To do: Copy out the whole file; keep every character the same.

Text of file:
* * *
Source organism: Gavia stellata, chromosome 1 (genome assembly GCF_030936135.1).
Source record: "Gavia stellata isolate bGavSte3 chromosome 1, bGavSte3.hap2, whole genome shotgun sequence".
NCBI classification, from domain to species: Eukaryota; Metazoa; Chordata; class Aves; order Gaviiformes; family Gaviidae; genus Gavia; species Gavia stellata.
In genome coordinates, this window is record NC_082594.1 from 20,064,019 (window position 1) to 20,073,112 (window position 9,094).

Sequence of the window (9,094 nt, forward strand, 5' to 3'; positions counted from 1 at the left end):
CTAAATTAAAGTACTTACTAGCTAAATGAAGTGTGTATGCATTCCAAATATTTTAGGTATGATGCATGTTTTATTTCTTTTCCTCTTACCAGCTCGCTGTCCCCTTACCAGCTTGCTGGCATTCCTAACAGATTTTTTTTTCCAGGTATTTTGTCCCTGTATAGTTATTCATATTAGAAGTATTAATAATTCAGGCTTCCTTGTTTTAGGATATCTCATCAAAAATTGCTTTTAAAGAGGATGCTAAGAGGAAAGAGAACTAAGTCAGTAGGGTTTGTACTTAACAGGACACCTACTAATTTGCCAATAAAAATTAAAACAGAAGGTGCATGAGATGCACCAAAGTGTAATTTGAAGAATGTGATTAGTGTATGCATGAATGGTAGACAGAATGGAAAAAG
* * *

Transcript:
Source organism: Gavia stellata, chromosome 1 (genome assembly GCF_030936135.1).
Source record: "Gavia stellata isolate bGavSte3 chromosome 1, bGavSte3.hap2, whole genome shotgun sequence".
NCBI classification, from domain to species: Eukaryota; Metazoa; Chordata; class Aves; order Gaviiformes; family Gaviidae; genus Gavia; species Gavia stellata.
In genome coordinates, this window is record NC_082594.1 from 20,064,019 (window position 1) to 20,073,112 (window position 9,094).

Sequence of the window (9,094 nt, forward strand, 5' to 3'; positions counted from 1 at the left end):
CTAAATTAAAGTACTTACTAGCTAAATGAAGTGTGTATGCATTCCAAATATTTTAGGTATGATGCATGTTTTATTTCTTTTCCTCTTACCAGCTCGCTGTCCCCTTACCAGCTTGCTGGCATTCCTAACAGATTTTTTTTTCCAGGTATTTTGTCCCTGTATAGTTATTCATATTAGAAGTATTAATAATTCAGGCTTCCTTGTTTTAGGATATCTCATCAAAAATTGCTTTTAAAGAGGATGCTAAGAGGAAAGAGAACTAAGTCAGTAGGGTTTGTACTTAACAGGACACCTACTAATTTGCCAATAAAAATTAAAACAGAAGGTGCATGAGATGCACCAAAGTGTAATTTGAAGAATGTGATTAGTGTATGCATGAATGGTAGACAGAATGGAAAAAG